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Thread: Where to purchase large paper to print on

  1. #11
    Kirk Gittings's Avatar
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    Re: Where to purchase large paper to print on

    Evan, you didn't mention how much experience you have making prints in general? If you are new to it I would start with prints anywhere near that large.

    One thing to note (I have done a ton of very large b&w prints over the years). Every method I tried was pretty messy and required-not just a dark room-but a very large dark room with ventilation and floors that wouldn't matter if they stained and could be wet mopped..

    Also think about how you are going to dry them?

    To be completely honest? I personally wouldn't think about doing it myself now any method but printing digitally. It solves sooooo many problems related to making big prints like negs poping from the heat of looong exposures, handling problems, drying problems, etc. etc. I wish I had a dollar per square foot for every print I trashed just because they were out of focus from the negative popping or had handling marks. If I had to do it traditionally I would send it to a lab who does it professionally.
    Last edited by Kirk Gittings; 15-Aug-2012 at 19:16.
    Thanks,
    Kirk

    at age 70:
    "The woods are lovely, dark and deep,
    But I have promises to keep,
    And miles to go before I sleep,
    And miles to go before I sleep"

  2. #12

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    Re: Where to purchase large paper to print on

    Kirk,
    I can't believe you weren't using glass carriers.

    Brian, I didn't read your post carefully. Sorry bout that.

  3. #13
    Kirk Gittings's Avatar
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    Re: Where to purchase large paper to print on

    Why not ask first and spare yourself the disbelief? Did you try glass carriers? Yes. Life in the SW with multiple surfaces for dust collection-blown up huge. Want to spend a week spotting a 40x60 print with hundreds of dust spots?
    Thanks,
    Kirk

    at age 70:
    "The woods are lovely, dark and deep,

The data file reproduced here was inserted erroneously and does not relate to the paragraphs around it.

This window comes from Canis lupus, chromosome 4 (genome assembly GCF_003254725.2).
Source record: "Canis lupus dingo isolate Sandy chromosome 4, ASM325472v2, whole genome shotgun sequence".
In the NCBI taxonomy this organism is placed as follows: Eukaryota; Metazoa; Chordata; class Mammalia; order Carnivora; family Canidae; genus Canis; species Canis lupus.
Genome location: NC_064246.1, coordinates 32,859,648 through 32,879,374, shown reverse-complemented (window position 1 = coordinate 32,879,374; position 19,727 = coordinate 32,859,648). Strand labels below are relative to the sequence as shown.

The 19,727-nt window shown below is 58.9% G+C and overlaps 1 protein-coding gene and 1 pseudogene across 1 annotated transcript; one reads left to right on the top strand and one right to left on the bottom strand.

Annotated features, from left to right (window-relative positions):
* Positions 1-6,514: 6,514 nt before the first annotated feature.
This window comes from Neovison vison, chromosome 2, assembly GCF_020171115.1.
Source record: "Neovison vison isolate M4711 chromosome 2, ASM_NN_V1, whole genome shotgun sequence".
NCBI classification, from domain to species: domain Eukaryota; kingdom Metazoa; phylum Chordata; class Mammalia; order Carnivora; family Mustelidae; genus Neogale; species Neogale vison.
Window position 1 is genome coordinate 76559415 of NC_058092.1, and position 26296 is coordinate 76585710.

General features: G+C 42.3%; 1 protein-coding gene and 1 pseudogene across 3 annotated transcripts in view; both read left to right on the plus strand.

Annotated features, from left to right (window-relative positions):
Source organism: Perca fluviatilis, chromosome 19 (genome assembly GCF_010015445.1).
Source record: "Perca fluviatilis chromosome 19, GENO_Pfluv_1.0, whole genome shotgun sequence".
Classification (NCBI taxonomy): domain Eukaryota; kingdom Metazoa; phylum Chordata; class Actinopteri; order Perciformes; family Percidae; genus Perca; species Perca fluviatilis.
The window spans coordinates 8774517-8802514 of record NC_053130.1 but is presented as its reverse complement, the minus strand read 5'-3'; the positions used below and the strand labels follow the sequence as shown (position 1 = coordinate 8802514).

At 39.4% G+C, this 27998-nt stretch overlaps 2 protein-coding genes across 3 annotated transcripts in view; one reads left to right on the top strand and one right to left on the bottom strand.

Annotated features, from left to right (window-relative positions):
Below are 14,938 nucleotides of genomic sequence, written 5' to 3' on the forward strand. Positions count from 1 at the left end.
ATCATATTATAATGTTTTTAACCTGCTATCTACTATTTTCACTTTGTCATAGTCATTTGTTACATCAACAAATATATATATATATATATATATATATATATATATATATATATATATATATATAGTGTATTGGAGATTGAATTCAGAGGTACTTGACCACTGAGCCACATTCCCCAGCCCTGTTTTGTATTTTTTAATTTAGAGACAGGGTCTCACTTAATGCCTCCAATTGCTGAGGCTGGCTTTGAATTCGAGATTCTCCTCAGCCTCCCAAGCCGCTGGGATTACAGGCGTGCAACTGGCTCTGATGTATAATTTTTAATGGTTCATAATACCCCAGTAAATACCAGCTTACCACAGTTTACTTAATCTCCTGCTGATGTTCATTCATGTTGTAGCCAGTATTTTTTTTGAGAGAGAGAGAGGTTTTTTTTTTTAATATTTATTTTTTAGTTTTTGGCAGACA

But I have promises to keep,
    And miles to go before I sleep,
    And miles to go before I sleep"

  4. #14

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    Re: Where to purchase large paper to print on

    Quote Originally Posted by Kirk Gittings View Post
    Why not ask first and spare yourself the disbelief? Did you try glass carriers? Yes. Life in the SW with multiple surfaces for dust collection-blown up huge. Want to spend a week spotting a 40x60 print with hundreds of dust spots?
    Aah yes, the southwest. I had a hell of a time with them when I lived in los angeles which is prolly the dirtiest place on the continent. Much better now that I'm in michigan.

  5. #15
    Vaughn's Avatar
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    Re: Where to purchase large paper to print on

    We have our intermediate students make 40"x60" prints every semester (usually from 4x5 negs).

    We use troughs (about 48" wide or so -- using RC paper). Two students on each end of the print, and the print is see-sawed through the troughs. Prints washed in a sink in the method described by Marfa. Once washed they are squeegeed on a large table, then tacked onto a wall and dried with a hair blow-drier. A bit rough, but it works -- especially considering that it is the first time for the students.

    Doing 20x24 prints would be a heck of a lot easier!

    Vaughn

  6. #16
    http://www.spiritsofsilver.com tgtaylor's Avatar
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    Re: Where to purchase large paper to print on

    Imagine a 22x30 (or larger!) gold-toned well executed Vandyke or Kallitype on a high quality 140lb hot press paper! The darkroom at the San Francisco Parks and Recreation has a mural section complete with 30x40 trays. You bring the paper and gold and they supply the rest.

    Thomas

  7. #17

    Re: Where to purchase large paper to print on

    Quote Originally Posted by Vaughn View Post
    ... Two students on each end of the print, and the print is see-sawed through the troughs. Prints washed in a sink in the method described by Marfa. Once washed they are squeegeed on a large table, then tacked onto a wall and dried with a hair blow-drier. .....